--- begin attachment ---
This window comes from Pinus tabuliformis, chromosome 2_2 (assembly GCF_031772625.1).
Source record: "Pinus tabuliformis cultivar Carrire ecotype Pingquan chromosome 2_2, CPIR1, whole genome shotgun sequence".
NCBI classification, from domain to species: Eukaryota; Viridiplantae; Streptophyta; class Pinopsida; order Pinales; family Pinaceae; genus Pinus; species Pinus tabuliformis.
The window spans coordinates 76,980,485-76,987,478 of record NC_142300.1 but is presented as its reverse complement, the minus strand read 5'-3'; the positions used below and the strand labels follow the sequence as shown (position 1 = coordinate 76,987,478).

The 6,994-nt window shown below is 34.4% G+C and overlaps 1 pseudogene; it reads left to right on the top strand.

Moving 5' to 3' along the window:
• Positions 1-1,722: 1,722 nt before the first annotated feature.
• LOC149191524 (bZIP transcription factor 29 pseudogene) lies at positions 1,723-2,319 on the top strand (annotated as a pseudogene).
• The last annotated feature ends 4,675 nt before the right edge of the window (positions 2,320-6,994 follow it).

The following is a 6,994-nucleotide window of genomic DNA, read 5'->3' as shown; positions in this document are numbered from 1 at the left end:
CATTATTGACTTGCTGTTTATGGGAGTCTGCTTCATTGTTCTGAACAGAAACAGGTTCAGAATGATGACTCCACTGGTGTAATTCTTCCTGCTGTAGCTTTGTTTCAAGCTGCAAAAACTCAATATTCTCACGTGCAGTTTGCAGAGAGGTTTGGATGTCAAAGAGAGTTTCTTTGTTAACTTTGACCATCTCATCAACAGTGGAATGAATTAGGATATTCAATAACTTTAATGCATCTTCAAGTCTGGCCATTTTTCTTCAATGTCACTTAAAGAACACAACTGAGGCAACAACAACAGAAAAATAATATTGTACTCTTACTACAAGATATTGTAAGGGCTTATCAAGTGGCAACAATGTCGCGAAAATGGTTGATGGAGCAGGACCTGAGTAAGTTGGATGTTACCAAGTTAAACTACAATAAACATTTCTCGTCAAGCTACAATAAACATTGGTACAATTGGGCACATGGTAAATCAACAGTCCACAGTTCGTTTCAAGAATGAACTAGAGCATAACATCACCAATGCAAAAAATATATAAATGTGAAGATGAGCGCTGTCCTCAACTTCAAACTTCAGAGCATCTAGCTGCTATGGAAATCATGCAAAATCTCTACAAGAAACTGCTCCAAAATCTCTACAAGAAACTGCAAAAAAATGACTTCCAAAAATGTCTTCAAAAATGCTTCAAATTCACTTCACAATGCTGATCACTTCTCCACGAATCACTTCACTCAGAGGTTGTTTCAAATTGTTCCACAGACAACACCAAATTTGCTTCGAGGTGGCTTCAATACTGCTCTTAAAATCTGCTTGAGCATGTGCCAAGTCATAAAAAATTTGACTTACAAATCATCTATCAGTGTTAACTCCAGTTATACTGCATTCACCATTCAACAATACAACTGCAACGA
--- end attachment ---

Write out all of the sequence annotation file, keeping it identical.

This window comes from Pinus tabuliformis, chromosome 2_2 (assembly GCF_031772625.1).
Source record: "Pinus tabuliformis cultivar Carrire ecotype Pingquan chromosome 2_2, CPIR1, whole genome shotgun sequence".
NCBI classification, from domain to species: Eukaryota; Viridiplantae; Streptophyta; class Pinopsida; order Pinales; family Pinaceae; genus Pinus; species Pinus tabuliformis.
The window spans coordinates 76,980,485-76,987,478 of record NC_142300.1 but is presented as its reverse complement, the minus strand read 5'-3'; the positions used below and the strand labels follow the sequence as shown (position 1 = coordinate 76,987,478).

The 6,994-nt window shown below is 34.4% G+C and overlaps 1 pseudogene; it reads left to right on the top strand.

Moving 5' to 3' along the window:
• Positions 1-1,722: 1,722 nt before the first annotated feature.
• LOC149191524 (bZIP transcription factor 29 pseudogene) lies at positions 1,723-2,319 on the top strand (annotated as a pseudogene).
• The last annotated feature ends 4,675 nt before the right edge of the window (positions 2,320-6,994 follow it).

The following is a 6,994-nucleotide window of genomic DNA, read 5'->3' as shown; positions in this document are numbered from 1 at the left end:
CATTATTGACTTGCTGTTTATGGGAGTCTGCTTCATTGTTCTGAACAGAAACAGGTTCAGAATGATGACTCCACTGGTGTAATTCTTCCTGCTGTAGCTTTGTTTCAAGCTGCAAAAACTCAATATTCTCACGTGCAGTTTGCAGAGAGGTTTGGATGTCAAAGAGAGTTTCTTTGTTAACTTTGACCATCTCATCAACAGTGGAATGAATTAGGATATTCAATAACTTTAATGCATCTTCAAGTCTGGCCATTTTTCTTCAATGTCACTTAAAGAACACAACTGAGGCAACAACAACAGAAAAATAATATTGTACTCTTACTACAAGATATTGTAAGGGCTTATCAAGTGGCAACAATGTCGCGAAAATGGTTGATGGAGCAGGACCTGAGTAAGTTGGATGTTACCAAGTTAAACTACAATAAACATTTCTCGTCAAGCTACAATAAACATTGGTACAATTGGGCACATGGTAAATCAACAGTCCACAGTTCGTTTCAAGAATGAACTAGAGCATAACATCACCAATGCAAAAAATATATAAATGTGAAGATGAGCGCTGTCCTCAACTTCAAACTTCAGAGCATCTAGCTGCTATGGAAATCATGCAAAATCTCTACAAGAAACTGCTCCAAAATCTCTACAAGAAACTGCAAAAAAATGACTTCCAAAAATGTCTTCAAAAATGCTTCAAATTCACTTCACAATGCTGATCACTTCTCCACGAATCACTTCACTCAGAGGTTGTTTCAAATTGTTCCACAGACAACACCAAATTTGCTTCGAGGTGGCTTCAATACTGCTCTTAAAATCTGCTTGAGCATGTGCCAAGTCATAAAAAATTTGACTTACAAATCATCTATCAGTGTTAACTCCAGTTATACTGCATTCACCATTCAACAATACAACTGCAACGA